Living in two worlds

Marisa Sposaro
It can be challenging having an Italian Australian identity. I lived in two worlds growing up in a non-English speaking home. My parents came to Australia from Italy. When I was born they could not speak English. They did not understand the doctors. They did not know I was totally blind. I experienced a lot of racism at school. I was teased by some children. I wanted to be Australian and not Italian. This upset my parents very much. As I grew older I started to think differently. Today I am proud of my Italian identity.
Posted by: 
Marisa Sposaro on 01/02/2012
Five people sit in a park having a picnic.

I share my Italian identity with friends.

Having an Italian Australian identity can be challenging. I am also vision impaired. I lived in two worlds growing up in a non-English speaking household. My parents are emigrants from Italy. They didn't leave the country because they wanted to. They left because they wanted to make a better life for their future children. They came to Australia in order to survive, in order not to starve. My parents left their beloved culture behind.


I am the eldest in a family of three children and was born totally blind. My parents did not know English. This caused them severe disadvantage. As a child with a vision impairment, it was difficult for my parents to help me with my homework. As time went on my mother took it upon herself to learn English and was very successful.

It was difficult and heartbreaking for them to accept the diagnosis of my eye condition. My parents were unable to gain access to interpreters because their knowledge of English was non-existent. In this new country of theirs, doctors and hospitals frightened them. Communication was poor between my parents and the hospital. So poor that they couldn't even work out how much I could see. My mum and dad thought I was only partially blind. This was very confusing.

Adapting to new ways

It was hard for my parents to adapt to an Australian way of life. Just as it was hard for me. However, mum and dad were very self-sufficient. They made their own wine and salami. They grew their own vegetables. They often got together with other relatives and killed their own meat. My friends at school were horrified. I grew silent and withdrawn at school. I couldn't talk about Italian traditions. I hid my identity. My mother always said to keep our customs a secret because we were different.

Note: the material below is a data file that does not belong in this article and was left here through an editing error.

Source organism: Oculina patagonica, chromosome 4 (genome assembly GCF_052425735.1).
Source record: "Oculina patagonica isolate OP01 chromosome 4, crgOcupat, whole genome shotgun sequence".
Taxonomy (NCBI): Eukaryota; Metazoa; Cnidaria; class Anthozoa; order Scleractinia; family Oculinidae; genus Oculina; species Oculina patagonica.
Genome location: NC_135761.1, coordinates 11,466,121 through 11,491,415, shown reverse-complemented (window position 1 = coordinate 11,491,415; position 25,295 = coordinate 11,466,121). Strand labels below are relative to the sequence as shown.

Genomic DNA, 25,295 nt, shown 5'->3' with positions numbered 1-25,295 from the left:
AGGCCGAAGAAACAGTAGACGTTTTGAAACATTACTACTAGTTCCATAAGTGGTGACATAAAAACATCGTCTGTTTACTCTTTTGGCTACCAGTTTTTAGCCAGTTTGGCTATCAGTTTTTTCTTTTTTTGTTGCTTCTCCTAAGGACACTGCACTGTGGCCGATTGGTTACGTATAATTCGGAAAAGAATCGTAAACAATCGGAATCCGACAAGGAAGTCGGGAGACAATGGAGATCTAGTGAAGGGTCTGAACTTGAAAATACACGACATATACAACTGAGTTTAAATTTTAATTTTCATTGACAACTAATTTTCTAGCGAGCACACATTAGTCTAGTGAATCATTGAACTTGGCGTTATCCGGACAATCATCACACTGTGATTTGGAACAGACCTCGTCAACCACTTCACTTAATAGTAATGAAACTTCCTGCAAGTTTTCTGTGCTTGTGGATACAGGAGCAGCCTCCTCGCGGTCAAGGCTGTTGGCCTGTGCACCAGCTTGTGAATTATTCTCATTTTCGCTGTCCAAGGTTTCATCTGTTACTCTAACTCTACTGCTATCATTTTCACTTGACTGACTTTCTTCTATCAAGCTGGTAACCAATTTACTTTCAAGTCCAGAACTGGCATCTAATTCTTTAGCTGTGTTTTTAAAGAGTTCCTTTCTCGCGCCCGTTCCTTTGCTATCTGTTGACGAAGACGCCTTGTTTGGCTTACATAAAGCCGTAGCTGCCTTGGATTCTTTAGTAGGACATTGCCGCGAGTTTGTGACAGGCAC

I went to school in the 1970s and 1980s. I often endured racism. In primary school the students labelled me wog and spaghetti eater. As a young girl I went through a period where I refused to eat spaghetti. I told my parents, I'm not Italian, I'm Australian. My mother cried. My father raged but I was adamant. I walked between two worlds.

During high school I had one particular English teacher who used to mark down the Italian students' essays. She said we wrote like Italians. I went through a lot of self-blame. My mum went to the school and confronted the teacher. The harassment towards me stopped. It was hard enough being a blind student and not having access to braille textbooks in a timely manner. I certainly did not need to experience racism as well.

Accepting identity

By the time I got to adulthood I was ashamed of my culture. I stopped speaking Italian. I moved away from the northern suburbs where I grew up. Although I had Australian friends I felt lonely and isolated. But as I grew older, I again became passionate about my Italian culture. My interests and friendships changed. I understood having an Italian Australian identity is a wonderfully diverse experience. I now embrace Italian culture as being part of my own identity.

Comment on this article